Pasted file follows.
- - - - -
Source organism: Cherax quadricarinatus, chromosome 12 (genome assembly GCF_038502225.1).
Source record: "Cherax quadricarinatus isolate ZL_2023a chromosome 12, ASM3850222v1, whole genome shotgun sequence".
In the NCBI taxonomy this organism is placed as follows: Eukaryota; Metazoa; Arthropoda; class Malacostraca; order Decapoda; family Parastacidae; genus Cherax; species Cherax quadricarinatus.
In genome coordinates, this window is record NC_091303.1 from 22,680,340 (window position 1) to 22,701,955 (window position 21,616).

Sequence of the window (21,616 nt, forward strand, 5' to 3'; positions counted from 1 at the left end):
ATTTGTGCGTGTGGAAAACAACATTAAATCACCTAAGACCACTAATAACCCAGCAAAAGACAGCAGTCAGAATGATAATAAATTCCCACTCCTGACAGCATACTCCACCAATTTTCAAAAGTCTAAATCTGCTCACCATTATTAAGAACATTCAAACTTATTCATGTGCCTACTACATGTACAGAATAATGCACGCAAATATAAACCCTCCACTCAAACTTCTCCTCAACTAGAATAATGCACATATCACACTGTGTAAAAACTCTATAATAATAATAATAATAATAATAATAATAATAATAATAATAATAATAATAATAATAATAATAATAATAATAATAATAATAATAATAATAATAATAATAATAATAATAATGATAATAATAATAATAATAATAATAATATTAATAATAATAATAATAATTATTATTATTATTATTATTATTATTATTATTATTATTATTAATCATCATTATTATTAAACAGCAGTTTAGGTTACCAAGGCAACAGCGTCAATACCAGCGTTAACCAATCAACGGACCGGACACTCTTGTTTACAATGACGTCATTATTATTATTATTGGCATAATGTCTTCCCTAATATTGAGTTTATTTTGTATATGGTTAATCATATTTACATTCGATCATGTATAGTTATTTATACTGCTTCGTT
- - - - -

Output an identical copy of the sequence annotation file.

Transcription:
Source organism: Cherax quadricarinatus, chromosome 12 (genome assembly GCF_038502225.1).
Source record: "Cherax quadricarinatus isolate ZL_2023a chromosome 12, ASM3850222v1, whole genome shotgun sequence".
In the NCBI taxonomy this organism is placed as follows: Eukaryota; Metazoa; Arthropoda; class Malacostraca; order Decapoda; family Parastacidae; genus Cherax; species Cherax quadricarinatus.
In genome coordinates, this window is record NC_091303.1 from 22,680,340 (window position 1) to 22,701,955 (window position 21,616).

Sequence of the window (21,616 nt, forward strand, 5' to 3'; positions counted from 1 at the left end):
ATTTGTGCGTGTGGAAAACAACATTAAATCACCTAAGACCACTAATAACCCAGCAAAAGACAGCAGTCAGAATGATAATAAATTCCCACTCCTGACAGCATACTCCACCAATTTTCAAAAGTCTAAATCTGCTCACCATTATTAAGAACATTCAAACTTATTCATGTGCCTACTACATGTACAGAATAATGCACGCAAATATAAACCCTCCACTCAAACTTCTCCTCAACTAGAATAATGCACATATCACACTGTGTAAAAACTCTATAATAATAATAATAATAATAATAATAATAATAATAATAATAATAATAATAATAATAATAATAATAATAATAATAATAATAATAATAATAATAATAATAATAATAATAATGATAATAATAATAATAATAATAATAATATTAATAATAATAATAATAATTATTATTATTATTATTATTATTATTATTATTATTATTATTAATCATCATTATTATTAAACAGCAGTTTAGGTTACCAAGGCAACAGCGTCAATACCAGCGTTAACCAATCAACGGACCGGACACTCTTGTTTACAATGACGTCATTATTATTATTATTGGCATAATGTCTTCCCTAATATTGAGTTTATTTTGTATATGGTTAATCATATTTACATTCGATCATGTATAGTTATTTATACTGCTTCGTT